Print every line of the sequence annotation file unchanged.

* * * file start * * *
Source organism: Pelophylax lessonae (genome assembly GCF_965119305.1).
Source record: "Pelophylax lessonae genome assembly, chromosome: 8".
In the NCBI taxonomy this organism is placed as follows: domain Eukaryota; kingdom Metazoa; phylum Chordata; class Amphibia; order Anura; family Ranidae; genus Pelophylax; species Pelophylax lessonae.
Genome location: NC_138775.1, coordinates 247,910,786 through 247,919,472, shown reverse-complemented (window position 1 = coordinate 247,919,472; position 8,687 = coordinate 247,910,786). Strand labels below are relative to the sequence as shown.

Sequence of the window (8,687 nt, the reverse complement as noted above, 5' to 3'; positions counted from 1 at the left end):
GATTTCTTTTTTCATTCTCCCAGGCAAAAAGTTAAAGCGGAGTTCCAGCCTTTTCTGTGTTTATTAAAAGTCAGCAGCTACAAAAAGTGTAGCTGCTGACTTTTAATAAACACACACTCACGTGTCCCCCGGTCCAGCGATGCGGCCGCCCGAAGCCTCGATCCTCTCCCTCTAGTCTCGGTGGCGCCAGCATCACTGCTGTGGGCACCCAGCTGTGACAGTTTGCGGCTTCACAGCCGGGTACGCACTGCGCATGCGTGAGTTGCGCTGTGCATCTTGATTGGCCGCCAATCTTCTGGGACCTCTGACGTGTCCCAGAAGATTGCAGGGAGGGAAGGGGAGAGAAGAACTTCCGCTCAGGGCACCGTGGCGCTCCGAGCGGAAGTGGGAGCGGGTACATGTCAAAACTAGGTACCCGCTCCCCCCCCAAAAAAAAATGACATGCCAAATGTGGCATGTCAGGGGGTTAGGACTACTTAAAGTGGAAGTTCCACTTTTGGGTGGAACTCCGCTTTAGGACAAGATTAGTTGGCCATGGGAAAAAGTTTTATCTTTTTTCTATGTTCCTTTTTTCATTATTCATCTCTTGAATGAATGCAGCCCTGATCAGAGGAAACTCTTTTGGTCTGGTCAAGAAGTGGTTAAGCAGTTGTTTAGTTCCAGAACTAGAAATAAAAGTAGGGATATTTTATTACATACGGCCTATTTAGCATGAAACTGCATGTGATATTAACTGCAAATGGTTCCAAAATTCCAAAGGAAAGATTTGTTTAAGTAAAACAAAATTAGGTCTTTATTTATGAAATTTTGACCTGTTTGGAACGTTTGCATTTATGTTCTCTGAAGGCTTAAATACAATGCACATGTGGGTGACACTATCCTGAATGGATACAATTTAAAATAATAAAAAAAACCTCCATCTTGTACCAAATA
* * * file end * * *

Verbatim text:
Source organism: Pelophylax lessonae (genome assembly GCF_965119305.1).
Source record: "Pelophylax lessonae genome assembly, chromosome: 8".
In the NCBI taxonomy this organism is placed as follows: domain Eukaryota; kingdom Metazoa; phylum Chordata; class Amphibia; order Anura; family Ranidae; genus Pelophylax; species Pelophylax lessonae.
Genome location: NC_138775.1, coordinates 247,910,786 through 247,919,472, shown reverse-complemented (window position 1 = coordinate 247,919,472; position 8,687 = coordinate 247,910,786). Strand labels below are relative to the sequence as shown.

Sequence of the window (8,687 nt, the reverse complement as noted above, 5' to 3'; positions counted from 1 at the left end):
GATTTCTTTTTTCATTCTCCCAGGCAAAAAGTTAAAGCGGAGTTCCAGCCTTTTCTGTGTTTATTAAAAGTCAGCAGCTACAAAAAGTGTAGCTGCTGACTTTTAATAAACACACACTCACGTGTCCCCCGGTCCAGCGATGCGGCCGCCCGAAGCCTCGATCCTCTCCCTCTAGTCTCGGTGGCGCCAGCATCACTGCTGTGGGCACCCAGCTGTGACAGTTTGCGGCTTCACAGCCGGGTACGCACTGCGCATGCGTGAGTTGCGCTGTGCATCTTGATTGGCCGCCAATCTTCTGGGACCTCTGACGTGTCCCAGAAGATTGCAGGGAGGGAAGGGGAGAGAAGAACTTCCGCTCAGGGCACCGTGGCGCTCCGAGCGGAAGTGGGAGCGGGTACATGTCAAAACTAGGTACCCGCTCCCCCCCCAAAAAAAAATGACATGCCAAATGTGGCATGTCAGGGGGTTAGGACTACTTAAAGTGGAAGTTCCACTTTTGGGTGGAACTCCGCTTTAGGACAAGATTAGTTGGCCATGGGAAAAAGTTTTATCTTTTTTCTATGTTCCTTTTTTCATTATTCATCTCTTGAATGAATGCAGCCCTGATCAGAGGAAACTCTTTTGGTCTGGTCAAGAAGTGGTTAAGCAGTTGTTTAGTTCCAGAACTAGAAATAAAAGTAGGGATATTTTATTACATACGGCCTATTTAGCATGAAACTGCATGTGATATTAACTGCAAATGGTTCCAAAATTCCAAAGGAAAGATTTGTTTAAGTAAAACAAAATTAGGTCTTTATTTATGAAATTTTGACCTGTTTGGAACGTTTGCATTTATGTTCTCTGAAGGCTTAAATACAATGCACATGTGGGTGACACTATCCTGAATGGATACAATTTAAAATAATAAAAAAAACCTCCATCTTGTACCAAATA